Like many other cities along the Gulf Coast, those of us in Houston are monitoring carefully the damages that the BP/Transocean oil spill may be causing, not only to our economy but also to our environment. Here in Houston, BP has a strong presence providing thousands of jobs and yet we look to our sister city Galveston with worry that the island, economy and environment may be severely affected by the oil spill, to a place that is still recovering from Hurricane Ike. Both cities and surrounding areas depend on the tourism, entertainment, wildlife and fishing available off of the gulf coast. But many of us worry about the long lasting effects not only of the spill on the environment but also about the not so environmentally friendly actions being taking to clean up the mess.
After attempts to burn it off, releasing harmful toxins and carbon into the air we breathe several other attempts have been made to cap the hundreds of thousands of gallons of oil spilling into our gulf coast waters. Chemicals are being sprayed into the waters to disperse the oil and to keep it from washing ashore, however, there is already shoreline and wildlife damage along the Gulf Coast towns of Alabama, Mississippi and Louisiana in particular. Plumes of oil spreading out beyond the gulf coast waters are feared to be making their way to Florida and into the Atlantic Ocean, but not only are they spreading, but the plumes can poison and suffocate the fish and wildlife that depend on these waters for life causing damages to the environment for decades. After all, 21 years after the Exxon Valdez disaster, Alaska is still paying the environmental toll.
Are they eco-friendly alternatives to cleaning up the oil “spill?” BP has recently tried a 100 ton dome like structure to trap and collect oil as it gushes into the waters. Although it was created and put into place much sooner than the estimated two weeks British Petroleum estimated it was ineffective at capping the spill after it developed clogging ice crystals in the dome.
At this time BP is using robot submersibles guiding them to put into place a 21 inch wide tube pipe that is designed to guide the gushing oil from the point of origin and lead it to a waiting oil tanker. If successful, it could at least put a method into place to stop the oil spilling into the ocean. However, “top officials in President Barack Obama’s administration cautioned that the tube ‘is not a solution.’
“We will not rest until BP permanently seals the wellhead, the spill is cleaned up, and the communities and natural resources of the Gulf Coast are restored and made whole,” Secretary of Homeland Security Janet Napolitano and Secretary of the Interior Ken Salazar said in a joint statement.”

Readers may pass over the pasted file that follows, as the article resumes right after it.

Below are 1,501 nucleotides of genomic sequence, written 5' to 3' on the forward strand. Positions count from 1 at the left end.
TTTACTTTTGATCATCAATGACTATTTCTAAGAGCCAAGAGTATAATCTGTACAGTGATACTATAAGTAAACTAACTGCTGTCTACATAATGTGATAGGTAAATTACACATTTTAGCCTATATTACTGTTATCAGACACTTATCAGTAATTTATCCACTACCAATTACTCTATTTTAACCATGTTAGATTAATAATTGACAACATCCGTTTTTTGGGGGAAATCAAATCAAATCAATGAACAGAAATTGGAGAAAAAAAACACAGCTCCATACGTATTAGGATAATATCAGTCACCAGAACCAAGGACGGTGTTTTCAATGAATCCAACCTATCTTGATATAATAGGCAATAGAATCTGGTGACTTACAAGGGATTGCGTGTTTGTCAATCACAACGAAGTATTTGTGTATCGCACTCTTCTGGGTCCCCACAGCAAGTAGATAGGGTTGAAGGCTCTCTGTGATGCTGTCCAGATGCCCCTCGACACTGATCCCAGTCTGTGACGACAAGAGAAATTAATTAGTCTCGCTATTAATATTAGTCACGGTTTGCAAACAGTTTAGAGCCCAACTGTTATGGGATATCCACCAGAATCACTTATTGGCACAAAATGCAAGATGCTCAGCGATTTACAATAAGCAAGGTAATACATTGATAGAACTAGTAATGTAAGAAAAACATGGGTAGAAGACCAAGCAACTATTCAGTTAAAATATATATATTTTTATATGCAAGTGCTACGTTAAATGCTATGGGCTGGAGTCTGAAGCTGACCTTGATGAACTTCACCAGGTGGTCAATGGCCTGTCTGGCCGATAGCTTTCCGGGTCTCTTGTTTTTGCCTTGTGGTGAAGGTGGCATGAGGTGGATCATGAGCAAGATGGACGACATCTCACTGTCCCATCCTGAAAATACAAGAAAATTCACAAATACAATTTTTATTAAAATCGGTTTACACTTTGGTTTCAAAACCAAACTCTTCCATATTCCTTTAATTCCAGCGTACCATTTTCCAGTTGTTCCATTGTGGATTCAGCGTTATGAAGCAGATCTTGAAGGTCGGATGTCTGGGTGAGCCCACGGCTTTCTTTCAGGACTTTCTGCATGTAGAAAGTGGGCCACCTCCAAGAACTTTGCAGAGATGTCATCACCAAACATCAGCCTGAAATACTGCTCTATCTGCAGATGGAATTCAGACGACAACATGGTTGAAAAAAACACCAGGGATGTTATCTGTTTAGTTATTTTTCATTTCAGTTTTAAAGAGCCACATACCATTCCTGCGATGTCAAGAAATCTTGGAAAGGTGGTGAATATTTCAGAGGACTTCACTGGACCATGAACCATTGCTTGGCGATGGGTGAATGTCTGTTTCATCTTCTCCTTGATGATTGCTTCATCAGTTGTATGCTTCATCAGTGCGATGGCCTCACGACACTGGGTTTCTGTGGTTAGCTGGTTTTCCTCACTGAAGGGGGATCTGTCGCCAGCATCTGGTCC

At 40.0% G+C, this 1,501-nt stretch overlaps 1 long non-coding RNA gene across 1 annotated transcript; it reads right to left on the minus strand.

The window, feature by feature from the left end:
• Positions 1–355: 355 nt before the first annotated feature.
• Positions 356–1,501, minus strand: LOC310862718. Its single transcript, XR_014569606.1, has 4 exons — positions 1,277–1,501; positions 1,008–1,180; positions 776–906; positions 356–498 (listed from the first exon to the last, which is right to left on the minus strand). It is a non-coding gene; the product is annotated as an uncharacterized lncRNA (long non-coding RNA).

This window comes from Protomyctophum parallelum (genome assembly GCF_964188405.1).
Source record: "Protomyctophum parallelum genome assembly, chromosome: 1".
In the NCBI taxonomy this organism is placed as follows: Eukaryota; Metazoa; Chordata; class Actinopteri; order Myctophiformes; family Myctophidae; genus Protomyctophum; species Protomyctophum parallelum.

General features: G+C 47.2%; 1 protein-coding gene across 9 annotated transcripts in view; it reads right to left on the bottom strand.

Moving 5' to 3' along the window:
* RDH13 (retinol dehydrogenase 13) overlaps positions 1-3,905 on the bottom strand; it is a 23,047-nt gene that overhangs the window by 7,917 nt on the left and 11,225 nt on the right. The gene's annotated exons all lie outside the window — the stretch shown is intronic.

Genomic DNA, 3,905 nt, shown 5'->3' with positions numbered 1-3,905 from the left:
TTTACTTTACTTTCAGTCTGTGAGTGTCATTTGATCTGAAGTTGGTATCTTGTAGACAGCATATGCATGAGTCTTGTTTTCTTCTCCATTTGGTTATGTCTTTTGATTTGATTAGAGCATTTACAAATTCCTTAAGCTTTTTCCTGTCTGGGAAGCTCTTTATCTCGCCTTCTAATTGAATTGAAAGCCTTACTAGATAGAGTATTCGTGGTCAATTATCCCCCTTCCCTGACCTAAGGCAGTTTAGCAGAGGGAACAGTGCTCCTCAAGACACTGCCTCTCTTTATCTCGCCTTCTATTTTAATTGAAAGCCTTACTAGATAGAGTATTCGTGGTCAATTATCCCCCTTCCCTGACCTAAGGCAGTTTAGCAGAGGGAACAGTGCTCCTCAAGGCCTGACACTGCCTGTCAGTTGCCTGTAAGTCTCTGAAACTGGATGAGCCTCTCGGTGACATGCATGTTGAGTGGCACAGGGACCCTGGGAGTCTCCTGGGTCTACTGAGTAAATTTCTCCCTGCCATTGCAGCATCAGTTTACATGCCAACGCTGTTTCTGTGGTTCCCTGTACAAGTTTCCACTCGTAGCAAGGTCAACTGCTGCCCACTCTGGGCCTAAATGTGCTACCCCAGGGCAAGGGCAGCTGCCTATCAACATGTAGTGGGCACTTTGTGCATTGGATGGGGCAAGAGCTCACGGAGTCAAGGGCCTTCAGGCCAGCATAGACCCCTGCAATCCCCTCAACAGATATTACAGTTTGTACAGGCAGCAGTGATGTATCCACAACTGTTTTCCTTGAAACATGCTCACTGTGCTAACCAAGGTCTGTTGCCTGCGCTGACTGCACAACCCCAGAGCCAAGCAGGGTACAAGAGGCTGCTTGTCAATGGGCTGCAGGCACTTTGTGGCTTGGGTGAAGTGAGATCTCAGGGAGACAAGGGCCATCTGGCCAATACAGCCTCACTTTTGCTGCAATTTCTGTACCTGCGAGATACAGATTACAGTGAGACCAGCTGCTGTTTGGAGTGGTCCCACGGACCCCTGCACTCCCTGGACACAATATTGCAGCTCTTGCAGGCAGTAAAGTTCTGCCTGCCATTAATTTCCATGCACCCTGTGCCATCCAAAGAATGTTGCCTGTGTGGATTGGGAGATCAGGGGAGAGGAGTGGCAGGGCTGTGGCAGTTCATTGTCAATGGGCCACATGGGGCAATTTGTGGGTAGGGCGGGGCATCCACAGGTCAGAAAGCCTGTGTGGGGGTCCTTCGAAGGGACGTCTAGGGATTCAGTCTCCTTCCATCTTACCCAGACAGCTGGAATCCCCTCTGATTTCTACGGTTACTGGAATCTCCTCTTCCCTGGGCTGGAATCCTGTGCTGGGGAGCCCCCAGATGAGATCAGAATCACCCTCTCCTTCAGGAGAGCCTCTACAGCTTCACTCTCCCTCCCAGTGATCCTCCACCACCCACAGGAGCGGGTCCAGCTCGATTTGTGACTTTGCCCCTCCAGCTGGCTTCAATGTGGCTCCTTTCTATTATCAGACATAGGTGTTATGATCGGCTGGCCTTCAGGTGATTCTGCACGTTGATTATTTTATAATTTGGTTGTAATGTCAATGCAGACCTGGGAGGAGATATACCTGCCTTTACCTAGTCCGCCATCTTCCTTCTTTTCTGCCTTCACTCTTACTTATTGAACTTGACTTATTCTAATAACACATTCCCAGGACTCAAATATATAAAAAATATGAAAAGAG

But there may be environmentally friendly alternatives to cleaning up the oil spill along the Gulf Coast. People in New Orleans, working in conjunction with the San Francisco based nonprofit organization Matter of Trust are creating oil absorbing mats and tubes using nylon stockings and human, pet, alpaca, and sheep hair, fur and fleece. They are calling for donations from farmers, groomers, and salons. The hair is then stuffed inside the nylon tubes and mats. The tubes alone can collect up to one gallon of oil. While a drop in the bucket to the thousands of gallons released in the gulf, it can make a world of difference along the marshlands and coastlines as a cost effective and environmentally friendly alternative to cleaning up this mess.
Another alternative also researched by Matter of Trust in partnership with Fungi.com is using hair and mushrooms to create hair mats for absorbing oil. The hair absorbs the oil and the mushrooms (fungus) then “eat” the oily hair and detoxify the waste to create landscape grade compost. Another alternative is the use of worms to break down the oils to creating a fertilizer product.
We have heard of skin eating bacteria but did you know of oil eating bacteria? The ocean comes with its own defense mechanism in the form of oil eating natural microorganisms and bacteria. They “eat” the oil and other unwelcome items in their environment. Adding fertilizer products to these micro organisms could cause them to devour the oil at a faster rate, up to five times faster than the naturally occurring process. The downside is that the oil spill would have to get even bigger and encroach upon the beaches along the Gulf Coast and the results could possibly end up working its way up the food chain.
Yet another alternative has been discovered by A Norwegian Company, Kallak Torvstrøfabrikk. Peat moss dons a superhero costume and because the super oil absorbing sponge. Peat doesn’t sink so after absorbing the oil you “scoop” it up. According to Science Daily, Svein Ramstad of SINTEF’s Marine Environment department said the peat moss “was deployed on a geological conservation area near Langesund and at Stavern. The area was heavily contaminated, and particular care needed to be taken. Gravel and stones were mixed with the peat moss and were laid back in their original position, to good effect” (Source: EU Infrastructure).
Let’s face it, you spill a glass of milk, you don’t “spill” thousands of gallons of oil, but now that the disaster is here, maybe some environmentally friendly alternatives for repair and restoration should be considered before the situation gets any worse. Environmentally sound corrections to an environmental disaster should be considered, and hopefully people can start realizing that only through an increased demand for sustainable alternative energies as well as stronger safety standards for the oil production industry can these un-natural disasters be avoided.